Does anything chemically happen when you put sugar and milk in a bag for 10 days?
Any chemical cooking reactions that happen when you put sugar, flour, and milk in a ziploc plastic bag for ten days? You also take out the air. Someone gave me this as a starter for some bogus “amish” bread. I know it’s not for rising because rising bacteria requires oxygen. Didn’t know if there was any sense to this madness.
Theoretically, the sucrose (sugar) and the lactose (milk sugar) would ferment and create alcohol, which would feed the wild yeast you are trying to ‘catch’ in the air around us.
However-do not use milk. Mix flour, water, and a little sugar. Leave open to the air till it starts to bubble and smells sour (do not seal in a bag. Yeast cannot survive without air. They are living plants (not bacteria).
This is the starter you use if baking without commercial yeast. Also known as ‘sourdough yeast’. Pioneers didn’t have a local supermarket to run to if they wanted bread, or even baking yeast. They had to use this air born yeast.
There are a number of recipes for the use of this yeast. Amish bread, herman bread, and of course sourdough.
This is not madness (except for the milk and ziplock bag). It has been used for eons.
If I don’t plan on using my sourdough starter for a couple of days or a week is it best to refigerate it?
Or is it best to pour some off and feed it daily? Once my starter is strong and going does it still need to be kept in a warm place.
Alaska– once your starter is strong and doing well you can leave it in the frig. Just take it out of the frig. Feed it and leave siting
on the counter top or in Alaska maby a warmer place for 12 hours before you use it.
If you use the starter once a week this will work fine. I have a starter in my frig. And this the way I handle it.
Hope this helps you I know it will save you time and ingredients. Jim b
can i use sour dough starter plus yeast?
never gotten lucky with the sour dough, i made a starter, but i guess it got too dry with adding too much flour, can i use yeast as well in the bread and just use the starter for sour taste?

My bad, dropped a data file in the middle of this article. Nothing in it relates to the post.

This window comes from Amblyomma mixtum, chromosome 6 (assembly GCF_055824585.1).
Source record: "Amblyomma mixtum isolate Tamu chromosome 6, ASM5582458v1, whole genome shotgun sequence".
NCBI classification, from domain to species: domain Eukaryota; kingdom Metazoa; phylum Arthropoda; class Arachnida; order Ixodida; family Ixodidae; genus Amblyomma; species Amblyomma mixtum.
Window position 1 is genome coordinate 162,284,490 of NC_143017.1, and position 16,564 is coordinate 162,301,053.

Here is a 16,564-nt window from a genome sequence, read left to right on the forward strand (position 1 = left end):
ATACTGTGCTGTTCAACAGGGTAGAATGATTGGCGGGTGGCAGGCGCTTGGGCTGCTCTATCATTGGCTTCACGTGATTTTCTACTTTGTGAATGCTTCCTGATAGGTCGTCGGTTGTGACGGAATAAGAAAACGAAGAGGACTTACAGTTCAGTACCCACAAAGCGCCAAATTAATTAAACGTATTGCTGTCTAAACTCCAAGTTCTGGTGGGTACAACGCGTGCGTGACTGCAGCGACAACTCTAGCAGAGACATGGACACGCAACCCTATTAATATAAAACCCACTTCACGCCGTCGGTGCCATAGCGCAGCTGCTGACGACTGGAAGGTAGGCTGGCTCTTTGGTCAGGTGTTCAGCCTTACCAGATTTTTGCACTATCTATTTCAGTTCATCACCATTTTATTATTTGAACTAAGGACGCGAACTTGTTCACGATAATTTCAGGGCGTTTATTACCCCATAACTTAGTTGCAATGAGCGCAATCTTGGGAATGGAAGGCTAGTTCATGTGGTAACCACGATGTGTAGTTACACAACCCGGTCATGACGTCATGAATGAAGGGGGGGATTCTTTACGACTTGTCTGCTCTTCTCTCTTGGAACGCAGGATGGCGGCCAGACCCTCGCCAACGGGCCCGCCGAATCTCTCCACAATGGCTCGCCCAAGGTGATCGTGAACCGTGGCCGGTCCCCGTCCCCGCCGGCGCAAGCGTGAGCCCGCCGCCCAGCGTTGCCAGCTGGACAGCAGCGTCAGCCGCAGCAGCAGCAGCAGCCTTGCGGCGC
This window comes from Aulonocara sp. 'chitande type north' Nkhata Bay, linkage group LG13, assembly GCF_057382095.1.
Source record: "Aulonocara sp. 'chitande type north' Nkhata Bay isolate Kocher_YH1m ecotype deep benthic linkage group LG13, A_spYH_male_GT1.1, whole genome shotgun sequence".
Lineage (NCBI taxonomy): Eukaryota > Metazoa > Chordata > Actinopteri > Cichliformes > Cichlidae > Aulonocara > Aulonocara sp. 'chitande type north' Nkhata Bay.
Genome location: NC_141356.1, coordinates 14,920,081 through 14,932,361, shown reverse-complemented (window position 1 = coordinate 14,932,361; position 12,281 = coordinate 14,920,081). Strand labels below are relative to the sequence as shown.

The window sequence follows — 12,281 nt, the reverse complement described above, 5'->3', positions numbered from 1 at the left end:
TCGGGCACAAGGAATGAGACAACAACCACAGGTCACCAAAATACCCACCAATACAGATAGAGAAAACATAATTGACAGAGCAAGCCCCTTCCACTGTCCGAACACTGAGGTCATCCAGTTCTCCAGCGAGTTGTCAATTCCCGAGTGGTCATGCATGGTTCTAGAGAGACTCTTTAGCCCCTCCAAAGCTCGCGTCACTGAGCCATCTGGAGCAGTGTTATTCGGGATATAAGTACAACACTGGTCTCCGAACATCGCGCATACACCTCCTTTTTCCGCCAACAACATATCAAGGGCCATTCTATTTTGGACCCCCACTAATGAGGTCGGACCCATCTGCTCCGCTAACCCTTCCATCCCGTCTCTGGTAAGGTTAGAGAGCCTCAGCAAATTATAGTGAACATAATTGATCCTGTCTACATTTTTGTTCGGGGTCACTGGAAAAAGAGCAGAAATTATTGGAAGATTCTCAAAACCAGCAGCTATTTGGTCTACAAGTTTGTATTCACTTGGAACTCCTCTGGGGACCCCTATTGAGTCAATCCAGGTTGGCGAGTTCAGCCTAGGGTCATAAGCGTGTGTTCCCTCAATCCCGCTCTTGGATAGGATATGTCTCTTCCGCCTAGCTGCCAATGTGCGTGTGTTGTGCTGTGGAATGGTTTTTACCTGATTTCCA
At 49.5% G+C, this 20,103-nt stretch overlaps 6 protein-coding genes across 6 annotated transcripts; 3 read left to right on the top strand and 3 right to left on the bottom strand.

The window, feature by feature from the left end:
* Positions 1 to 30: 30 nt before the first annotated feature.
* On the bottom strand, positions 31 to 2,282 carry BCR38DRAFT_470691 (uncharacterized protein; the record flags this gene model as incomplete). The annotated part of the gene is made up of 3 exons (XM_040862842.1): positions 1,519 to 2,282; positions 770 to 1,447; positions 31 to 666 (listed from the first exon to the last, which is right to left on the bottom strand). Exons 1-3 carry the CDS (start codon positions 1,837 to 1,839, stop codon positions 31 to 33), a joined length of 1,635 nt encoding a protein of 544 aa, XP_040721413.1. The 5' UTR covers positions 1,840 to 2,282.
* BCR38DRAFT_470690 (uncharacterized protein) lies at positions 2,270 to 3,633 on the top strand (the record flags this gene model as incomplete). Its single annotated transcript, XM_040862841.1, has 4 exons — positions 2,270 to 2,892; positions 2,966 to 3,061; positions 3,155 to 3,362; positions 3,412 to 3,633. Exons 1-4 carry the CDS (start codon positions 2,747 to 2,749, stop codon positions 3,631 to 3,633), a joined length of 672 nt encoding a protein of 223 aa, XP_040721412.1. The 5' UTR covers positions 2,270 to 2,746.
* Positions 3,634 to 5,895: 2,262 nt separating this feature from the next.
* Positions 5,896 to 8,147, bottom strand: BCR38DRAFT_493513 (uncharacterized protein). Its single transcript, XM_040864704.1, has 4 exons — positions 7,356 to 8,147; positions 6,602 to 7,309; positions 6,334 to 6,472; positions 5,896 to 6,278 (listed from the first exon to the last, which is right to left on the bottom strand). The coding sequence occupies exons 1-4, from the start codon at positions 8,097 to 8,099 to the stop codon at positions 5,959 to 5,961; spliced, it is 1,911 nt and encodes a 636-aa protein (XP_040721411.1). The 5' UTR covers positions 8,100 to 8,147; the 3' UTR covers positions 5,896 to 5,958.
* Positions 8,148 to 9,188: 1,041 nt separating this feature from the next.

Add more liquid and let it rest. Have you fed your starter today?
1 pkg. Active dry yeast
1/2 cup warm water
2 cups warm water
2 cups all purpose flour
1 tbs. Granulated sugar or honey
Sprinkle the yeast over the first amount of warm water and sugar, stir and let set 10 mins. Add second amount of warm water and flour, beat until smooth, cover with a cheesecloth and let set in a warm place for several days ,stirring several times per day.
When ready the starter should have a sour smell with small bubbles gently rising to the surface. The whole precess will take from 5 to 10 days depending to some extent on the time of year. Place in a jar and refrigerate.
For each cup of starter used, add 3/4 cup of warm water , 3/4 cup of flour , 1 tsp. Of sugar or honey and stir well. Cover loosely and allow to set at room temp. For AT LEAST one day. Refrigerate.
FEEDING: If starter is not used regularly stir in a tsp. Of honey or sugar about every 10 days.
How do I store a sourdough starter?
Sourdough is best stored at room temperature or slightly warmer. Anything outside of this range will change the proportions of the bacteria and yeast, which affects the flavor of the result. It can be safely stored in the fridge, but temperatures over 80F are too hot. If you store your starter in the fridge, then let it sit out several hours after feeding before returning it to the refrigerator. This allows the yeasts to get active and feed. The temperature in the fridge is enough to slow down the yeast, but not the lacto-bacteria. So after a while your starter will begin to smell boozy and have a sharper tang to it than you might want. To fix this, just dump out 90% and start the feeding cycle again.
Long-term storage can be done by drying some starter, causing the yeast to go dormant. Exactly how long yeast can be stored this way varies, but it is enough for trading starters.
Fat content in sourdough and grape starters?
So I’m doing my school’s final project and am researching about the differences in nutritional value between bread made using a sourdough starter and a grape starter. I used Carl Griffith’s Oregon Trail sourdough starter, and I made the grape starter by soaking some grapes in a mixture of honey and water until it fermented, and then strained the liquid and mixed in some flour, feeding it every day until I got a starter. After the results from the lab came out, it turned out that the bread from the sourdough had more fat in it than the one from the grape starter. I didn’t use any fat in making the bread, just flour, water, and the starter. Does anyone know why the results are that way? Does it have anything to do with the grapes?
Perhaps 2 different batches of flour were used having differing fat contents, someone switched flour while you weren’t looking.
Powered by Yahoo! Answers